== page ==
Thanks!

Urmi Roy said:
Thanks, that was a very enlightening post

Just two sources of confusion here:

Firstly, my impression of fully developed flow was that there's still a boundary layer, just that it's reached its maximum thickness, since the flow conditions no longer vary beyond a certain length of the tube. However, you mentioned that "There is no momentum bl formation because the velocity profile is already fully developed"

If you want to consider the parabolic velocity profile for fully developed laminar flow in a circular tube as boundary layer that has penetrated to the center of the tube and is no longer changing, I have no problem with that.

When I said that "There is no momentum bl formation because the velocity profile is already fully developed," what I meant was that the velocity profile is fully established (either for laminar flow or plug flow) before the fluid reaches the heated section of pipe.
Secondly, in certain problems we did, we approximated the boundary layer to be like the semi-infinite body heating problem (in conduction) when its in its very initial stage. Its when this is true that the b.l takes the shape of the erfc function. That approximations shouldn't be applicable beyond some point (when the b.l is more developed, I guess and the profile of T is parabolic)...so why is it that for plug flow model the b.l is always erfc-like?
You are correct in saying that, for plug flow, the thermal boundary layer starts to develop like the erfc solution. However, the shape of the temperature profile, at least for the constant wall temperature case, never approaches a parabolic profile. In plug flow in a circular tube, the erfc solution becomes inaccurate once the erfc boundary layer thickness grows to the point where it approaches the center of the tube. After that, it is not a good approximation, and the behavior approaches the asymptotic temperature profile solution that you get by solving the transient heat conduction equation at long times (using products of exponential time functions times trigonometric spatial functions). This profile is not parabolic.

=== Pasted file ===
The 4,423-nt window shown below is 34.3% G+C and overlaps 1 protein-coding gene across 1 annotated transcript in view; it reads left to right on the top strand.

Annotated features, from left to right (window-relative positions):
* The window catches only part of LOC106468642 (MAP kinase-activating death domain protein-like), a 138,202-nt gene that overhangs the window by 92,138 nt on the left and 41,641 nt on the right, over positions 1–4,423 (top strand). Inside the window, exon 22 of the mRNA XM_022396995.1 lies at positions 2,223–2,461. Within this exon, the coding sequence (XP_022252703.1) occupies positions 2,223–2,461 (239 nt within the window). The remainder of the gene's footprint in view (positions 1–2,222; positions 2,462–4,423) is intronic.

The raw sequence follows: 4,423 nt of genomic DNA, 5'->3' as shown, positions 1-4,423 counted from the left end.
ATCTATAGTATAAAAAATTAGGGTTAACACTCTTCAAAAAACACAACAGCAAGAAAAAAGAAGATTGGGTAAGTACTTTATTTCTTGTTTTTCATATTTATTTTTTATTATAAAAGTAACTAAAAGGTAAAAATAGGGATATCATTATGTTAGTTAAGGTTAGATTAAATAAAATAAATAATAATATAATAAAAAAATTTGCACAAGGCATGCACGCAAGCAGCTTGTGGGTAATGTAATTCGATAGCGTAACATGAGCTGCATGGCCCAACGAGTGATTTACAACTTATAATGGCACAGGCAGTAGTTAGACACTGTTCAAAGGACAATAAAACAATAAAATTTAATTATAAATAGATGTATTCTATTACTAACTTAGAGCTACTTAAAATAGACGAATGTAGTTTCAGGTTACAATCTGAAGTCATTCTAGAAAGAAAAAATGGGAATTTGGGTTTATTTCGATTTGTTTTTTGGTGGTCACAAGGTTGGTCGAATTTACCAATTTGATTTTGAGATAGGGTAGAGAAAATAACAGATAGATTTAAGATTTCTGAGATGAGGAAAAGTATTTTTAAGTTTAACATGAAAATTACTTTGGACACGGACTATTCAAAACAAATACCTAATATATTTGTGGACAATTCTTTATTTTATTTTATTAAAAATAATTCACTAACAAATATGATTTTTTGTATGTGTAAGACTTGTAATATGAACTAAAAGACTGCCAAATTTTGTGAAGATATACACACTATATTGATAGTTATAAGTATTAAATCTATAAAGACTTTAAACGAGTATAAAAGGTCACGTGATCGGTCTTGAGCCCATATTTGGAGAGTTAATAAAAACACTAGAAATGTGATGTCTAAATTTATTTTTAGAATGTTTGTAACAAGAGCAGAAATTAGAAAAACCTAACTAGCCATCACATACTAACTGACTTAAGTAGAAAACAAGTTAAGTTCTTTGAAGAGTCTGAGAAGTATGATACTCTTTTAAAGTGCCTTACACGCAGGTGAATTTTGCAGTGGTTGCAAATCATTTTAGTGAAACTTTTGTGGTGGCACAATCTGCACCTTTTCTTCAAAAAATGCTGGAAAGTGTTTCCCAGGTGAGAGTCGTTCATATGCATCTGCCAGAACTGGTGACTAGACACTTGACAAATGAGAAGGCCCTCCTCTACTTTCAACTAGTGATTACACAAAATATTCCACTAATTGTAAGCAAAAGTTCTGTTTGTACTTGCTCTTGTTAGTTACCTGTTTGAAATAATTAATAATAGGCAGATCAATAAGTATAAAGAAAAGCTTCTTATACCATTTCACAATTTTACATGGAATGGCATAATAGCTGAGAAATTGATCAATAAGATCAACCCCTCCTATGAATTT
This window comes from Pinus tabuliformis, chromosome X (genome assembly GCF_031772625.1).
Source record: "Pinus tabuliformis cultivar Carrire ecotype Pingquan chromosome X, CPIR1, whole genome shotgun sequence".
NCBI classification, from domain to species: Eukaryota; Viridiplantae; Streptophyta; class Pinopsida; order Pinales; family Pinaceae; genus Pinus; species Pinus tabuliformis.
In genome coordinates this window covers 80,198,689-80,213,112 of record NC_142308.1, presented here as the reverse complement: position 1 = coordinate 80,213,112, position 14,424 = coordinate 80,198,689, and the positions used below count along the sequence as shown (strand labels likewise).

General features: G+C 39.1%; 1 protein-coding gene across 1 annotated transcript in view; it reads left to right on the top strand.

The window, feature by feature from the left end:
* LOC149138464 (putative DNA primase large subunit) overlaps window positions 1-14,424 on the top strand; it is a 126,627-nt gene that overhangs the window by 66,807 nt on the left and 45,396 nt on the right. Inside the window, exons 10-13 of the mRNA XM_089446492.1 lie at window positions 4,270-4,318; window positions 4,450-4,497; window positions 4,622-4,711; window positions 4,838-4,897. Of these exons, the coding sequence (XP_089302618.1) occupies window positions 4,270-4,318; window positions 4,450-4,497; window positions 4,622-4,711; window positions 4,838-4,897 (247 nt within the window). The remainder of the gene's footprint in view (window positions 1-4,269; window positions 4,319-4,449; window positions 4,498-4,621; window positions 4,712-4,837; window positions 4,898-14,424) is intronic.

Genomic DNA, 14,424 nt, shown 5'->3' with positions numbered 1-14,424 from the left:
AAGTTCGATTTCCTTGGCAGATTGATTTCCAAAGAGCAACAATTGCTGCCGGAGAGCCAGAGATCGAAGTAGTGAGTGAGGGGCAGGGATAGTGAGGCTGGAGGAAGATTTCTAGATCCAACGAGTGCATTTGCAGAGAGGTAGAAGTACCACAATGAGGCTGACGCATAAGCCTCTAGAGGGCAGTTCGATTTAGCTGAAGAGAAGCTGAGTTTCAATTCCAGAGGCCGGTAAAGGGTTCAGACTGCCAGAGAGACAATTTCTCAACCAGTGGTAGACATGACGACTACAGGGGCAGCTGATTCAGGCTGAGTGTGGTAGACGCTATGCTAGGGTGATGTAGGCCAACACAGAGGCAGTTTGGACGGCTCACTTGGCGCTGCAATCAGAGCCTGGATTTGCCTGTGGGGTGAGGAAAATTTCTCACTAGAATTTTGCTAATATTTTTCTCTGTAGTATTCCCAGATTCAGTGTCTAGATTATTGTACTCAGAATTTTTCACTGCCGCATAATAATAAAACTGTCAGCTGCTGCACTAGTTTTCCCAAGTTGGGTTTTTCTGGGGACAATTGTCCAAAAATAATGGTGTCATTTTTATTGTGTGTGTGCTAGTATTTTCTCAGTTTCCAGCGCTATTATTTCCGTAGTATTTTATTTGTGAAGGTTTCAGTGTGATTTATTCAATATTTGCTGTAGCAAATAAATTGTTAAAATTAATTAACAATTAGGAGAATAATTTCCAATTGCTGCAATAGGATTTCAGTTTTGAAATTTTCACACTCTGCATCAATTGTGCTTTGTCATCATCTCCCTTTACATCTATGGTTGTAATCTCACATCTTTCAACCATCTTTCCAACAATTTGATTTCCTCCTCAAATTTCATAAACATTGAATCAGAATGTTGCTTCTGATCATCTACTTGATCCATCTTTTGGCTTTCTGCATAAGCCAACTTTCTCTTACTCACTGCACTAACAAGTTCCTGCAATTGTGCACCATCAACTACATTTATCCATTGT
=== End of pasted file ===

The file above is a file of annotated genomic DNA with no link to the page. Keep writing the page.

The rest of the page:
Chet

1 person
Thanks, this makes sense!

## 1. What is the thermal boundary layer?

The thermal boundary layer is a thin layer of fluid that develops near a solid surface when there is a temperature difference between the solid surface and the surrounding fluid. It is characterized by a gradual change in temperature from the surface to the bulk fluid and plays a crucial role in heat transfer processes.

## 2. What is the difference between thermal boundary layer and hydrodynamic boundary layer?

The thermal boundary layer is caused by a temperature difference while the hydrodynamic boundary layer is caused by a velocity difference between the solid surface and the fluid. The thermal boundary layer is responsible for heat transfer, while the hydrodynamic boundary layer is responsible for the transfer of momentum and mass.

## 3. How does the thickness of the thermal boundary layer affect heat transfer?

The thickness of the thermal boundary layer directly affects the rate of heat transfer. A thicker thermal boundary layer means a longer distance for the heat to travel before reaching the bulk fluid, resulting in a slower heat transfer rate. Conversely, a thinner thermal boundary layer allows for faster heat transfer.

## 4. What factors affect the development of the hydrodynamic boundary layer?

The development of the hydrodynamic boundary layer is influenced by several factors, including the fluid viscosity, flow velocity, and surface roughness. Higher viscosity fluids and slower flow velocities result in thicker boundary layers, while rough surfaces can disrupt the boundary layer development.

## 5. Can the thermal boundary layer be controlled or manipulated?

Yes, the thermal boundary layer can be controlled or manipulated through various techniques such as using a different fluid with a lower viscosity, modifying the surface roughness, or using external means such as fans or heaters. These methods can help in enhancing heat transfer and optimizing its performance in various applications.